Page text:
The Many Facets of Kelly Fearing
August 22, 1995
The last time we saw one another was at an exhibition at Flatbed Press earlier this year and just before I was leaving for San Diego. At that time you suggested you would like to have an interview with me as soon as I returned to Austin.... My exhibition at Flatbed Press is scheduled for September 30 through October 25...
I should have known. A working artist with more than 50 years of experience would never forget an arts writer's casual offer for an interview. Kelly Fearing's genteel query letter mentioning the date of his return to Austin - and certainly his stature as professor emeritus at the University of Texas after 40 years with the art department - necessitates a proper response. I decide to drop in on the artist as he works at Flatbed Press, proofing and printing the last of approximately 30 works that would be in his exhibition. That meeting, and a subsequent visit in his studio, prove both delightful and instructive.
As I enter the back room at Flatbed - with its imposing array of press equipment and clutter of works-in-progress - the diminutive artist's mustard-yellow, long-sleeved jumpsuit catch my eye immediately. Next, I notice his washed-out blue eyes and white hair, and the hand which trembles a little as he reaches to shake mine. His fingernails are as rough and uneven as Hill Country stones. Despite his age, Fearing's memory is phenomenal and every story he tells is rich with detail and "chit-chat."
When he talks about the Fort Worth Circle, an avant garde group of artists he worked with 50 years ago, Fearing describes detailed conversations between them and the musical selections he listened to during their weekly soirées. He remembers, "It was really a romantic period. And decadent." In the Forties, Fearing and other members of the circle made prints together one evening every week. Their work was regarded as advanced and experimental at the time. In 1992, the University of Texas at Austin presented an exhibition of their prints. Fearing renewed his interest in the print medium around the time of the exhibition. He joined a print group organized by Jonathan Bober, curator of prints and drawings at the Huntington Art Gallery, and participated in a workshop at Flatbed Press where he learned to use light-sensitive polymer etching plates (solar plates). Once again, he was working on the cutting-edge of etching techniques.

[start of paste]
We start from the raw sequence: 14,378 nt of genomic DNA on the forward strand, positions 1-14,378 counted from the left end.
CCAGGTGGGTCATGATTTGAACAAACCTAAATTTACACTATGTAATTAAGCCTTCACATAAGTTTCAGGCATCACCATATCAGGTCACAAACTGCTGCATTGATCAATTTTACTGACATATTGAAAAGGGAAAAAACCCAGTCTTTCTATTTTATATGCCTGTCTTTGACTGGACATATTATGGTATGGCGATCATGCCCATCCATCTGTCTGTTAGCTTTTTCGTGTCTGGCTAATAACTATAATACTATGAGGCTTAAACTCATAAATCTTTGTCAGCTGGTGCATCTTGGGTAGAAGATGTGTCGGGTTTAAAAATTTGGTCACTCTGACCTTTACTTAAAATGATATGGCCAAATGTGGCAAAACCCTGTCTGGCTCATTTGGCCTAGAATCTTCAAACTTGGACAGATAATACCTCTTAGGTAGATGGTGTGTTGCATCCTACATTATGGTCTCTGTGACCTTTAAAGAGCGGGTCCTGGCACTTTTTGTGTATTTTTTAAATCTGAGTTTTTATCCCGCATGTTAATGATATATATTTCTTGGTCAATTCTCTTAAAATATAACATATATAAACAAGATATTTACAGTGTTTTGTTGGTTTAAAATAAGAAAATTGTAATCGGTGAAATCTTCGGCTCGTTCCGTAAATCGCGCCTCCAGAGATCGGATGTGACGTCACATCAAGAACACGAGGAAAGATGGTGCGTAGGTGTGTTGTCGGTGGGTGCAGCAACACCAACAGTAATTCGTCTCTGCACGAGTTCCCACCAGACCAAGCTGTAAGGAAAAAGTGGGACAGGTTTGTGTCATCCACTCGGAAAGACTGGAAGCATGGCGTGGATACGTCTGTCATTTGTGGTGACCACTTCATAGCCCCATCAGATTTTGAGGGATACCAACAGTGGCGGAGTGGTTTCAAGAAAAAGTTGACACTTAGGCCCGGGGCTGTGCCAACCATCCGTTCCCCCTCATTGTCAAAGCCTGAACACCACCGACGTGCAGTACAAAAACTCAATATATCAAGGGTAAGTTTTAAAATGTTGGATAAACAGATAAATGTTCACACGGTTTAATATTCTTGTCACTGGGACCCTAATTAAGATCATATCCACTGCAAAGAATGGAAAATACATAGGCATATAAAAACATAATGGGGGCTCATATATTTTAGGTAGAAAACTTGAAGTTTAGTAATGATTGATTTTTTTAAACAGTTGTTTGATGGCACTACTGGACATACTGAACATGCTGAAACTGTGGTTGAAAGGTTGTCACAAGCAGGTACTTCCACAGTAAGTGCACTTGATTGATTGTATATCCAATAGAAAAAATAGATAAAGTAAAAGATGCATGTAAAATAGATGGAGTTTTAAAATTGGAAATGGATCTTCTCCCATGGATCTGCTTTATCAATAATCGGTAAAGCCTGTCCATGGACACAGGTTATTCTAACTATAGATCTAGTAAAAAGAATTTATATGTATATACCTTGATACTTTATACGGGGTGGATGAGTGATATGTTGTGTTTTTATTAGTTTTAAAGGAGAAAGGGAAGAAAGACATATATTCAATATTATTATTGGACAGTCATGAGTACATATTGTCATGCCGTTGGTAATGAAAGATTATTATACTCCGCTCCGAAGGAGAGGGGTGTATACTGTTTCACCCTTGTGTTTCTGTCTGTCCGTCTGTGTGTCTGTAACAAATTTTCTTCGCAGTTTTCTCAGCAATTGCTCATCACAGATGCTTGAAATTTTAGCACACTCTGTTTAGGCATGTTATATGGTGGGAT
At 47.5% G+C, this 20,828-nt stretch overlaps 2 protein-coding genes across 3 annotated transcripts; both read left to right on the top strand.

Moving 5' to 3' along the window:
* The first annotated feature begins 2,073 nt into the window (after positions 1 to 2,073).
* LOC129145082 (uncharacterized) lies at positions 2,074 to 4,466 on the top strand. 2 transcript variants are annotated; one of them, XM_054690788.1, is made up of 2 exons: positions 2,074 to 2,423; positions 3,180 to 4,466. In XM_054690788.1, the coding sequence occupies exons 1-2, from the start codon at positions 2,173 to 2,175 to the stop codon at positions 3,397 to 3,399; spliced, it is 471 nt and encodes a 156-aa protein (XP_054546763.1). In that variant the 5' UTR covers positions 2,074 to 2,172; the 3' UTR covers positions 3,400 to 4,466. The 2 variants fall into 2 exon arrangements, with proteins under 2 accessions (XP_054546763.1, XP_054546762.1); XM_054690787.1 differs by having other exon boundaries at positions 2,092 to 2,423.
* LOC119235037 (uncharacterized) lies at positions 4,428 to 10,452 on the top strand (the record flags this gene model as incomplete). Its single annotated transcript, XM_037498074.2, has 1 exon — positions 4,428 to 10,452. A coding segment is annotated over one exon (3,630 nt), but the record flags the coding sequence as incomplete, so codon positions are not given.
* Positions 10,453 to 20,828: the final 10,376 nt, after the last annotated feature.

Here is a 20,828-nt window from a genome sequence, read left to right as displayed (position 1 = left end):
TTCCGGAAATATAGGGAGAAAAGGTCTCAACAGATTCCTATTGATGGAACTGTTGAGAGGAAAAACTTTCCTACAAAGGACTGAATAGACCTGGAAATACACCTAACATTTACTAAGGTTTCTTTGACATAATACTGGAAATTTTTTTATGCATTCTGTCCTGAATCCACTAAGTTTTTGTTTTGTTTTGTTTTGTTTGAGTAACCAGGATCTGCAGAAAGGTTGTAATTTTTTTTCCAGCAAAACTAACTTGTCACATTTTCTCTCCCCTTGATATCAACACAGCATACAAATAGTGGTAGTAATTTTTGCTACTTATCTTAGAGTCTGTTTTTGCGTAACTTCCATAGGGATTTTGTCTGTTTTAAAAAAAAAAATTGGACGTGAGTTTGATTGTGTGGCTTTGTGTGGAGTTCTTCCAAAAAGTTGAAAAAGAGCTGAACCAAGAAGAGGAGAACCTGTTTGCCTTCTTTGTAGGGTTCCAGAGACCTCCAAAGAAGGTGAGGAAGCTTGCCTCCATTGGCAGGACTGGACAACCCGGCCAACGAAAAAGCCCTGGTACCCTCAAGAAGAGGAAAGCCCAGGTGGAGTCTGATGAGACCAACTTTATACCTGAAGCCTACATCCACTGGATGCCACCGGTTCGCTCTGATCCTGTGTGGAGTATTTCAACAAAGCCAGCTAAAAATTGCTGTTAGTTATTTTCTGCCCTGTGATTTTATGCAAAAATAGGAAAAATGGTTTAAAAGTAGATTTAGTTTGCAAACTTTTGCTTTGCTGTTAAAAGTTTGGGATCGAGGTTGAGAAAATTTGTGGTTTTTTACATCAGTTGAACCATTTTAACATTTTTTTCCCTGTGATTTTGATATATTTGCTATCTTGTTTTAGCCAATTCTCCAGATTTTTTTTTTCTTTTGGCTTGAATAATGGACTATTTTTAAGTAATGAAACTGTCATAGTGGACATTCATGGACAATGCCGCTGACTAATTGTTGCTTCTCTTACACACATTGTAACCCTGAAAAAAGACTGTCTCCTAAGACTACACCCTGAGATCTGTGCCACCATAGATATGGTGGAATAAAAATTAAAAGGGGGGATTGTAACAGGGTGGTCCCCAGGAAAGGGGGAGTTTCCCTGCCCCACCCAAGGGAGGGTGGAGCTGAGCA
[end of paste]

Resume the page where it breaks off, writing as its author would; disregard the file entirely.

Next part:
The solar plates enable him to literally build on his own past work. The artist often begins by xeroxing a finished painting or drawing onto paper or a transparency. He revises the image, then produces a final transparency which is transferred to the plate using either sunlight or a controlled artificial light. Many of the images in the current Flatbed show were developed in San Diego, where the artist lives half the year, and then proofed and printed in Austin. My visit to Flatbed temporarily interrupts the process of preparing for the artist's show, so we agree to meet later at his studio.
Kelly Fearing's home in Westlake is his studio, and his studio is his home. They are one and the same, built according to the artist's specifications nearly 20 years ago. The living/studio space has sofas and chairs, tables, and oriental rugs to one side, and an easel and a long, low table covered with paints and tools on the other. The room soars two stories high and has tall windows which face north and a bit to the west. They let in a fine light (and a little moisture, unfortunately), creating a nearly optimum condition for making art. The kitchen and breakfast area are low-ceilinged and intimate, as is the cluttered master bedroom downstairs. Upstairs, a guest room doubles as library and den. Fearing collects art books which fill a long stretch of waist-high shelving which overlooks the living area below. A yellow neighborhood cat, nearly the color of the artist's Flatbed attire, is stretched on the open stairway landing when I arrive.
Downstairs, the stacks of art books on the coffee table and end tables are interspersed with other books, guides to nutrition and good health and such. Fearing has been receiving treatments in California for cancer, now in remission, for the past 10 years. The illness has been held at bay through attention to diet, spiritual and emotional well-being, and a pragmatic early round of chemo-therapy. We talk about this first and then the subject is retired. The artist, at 77, is entirely too lively to encourage conversation about anything but his ongoing art-making and the way he has fashioned his world.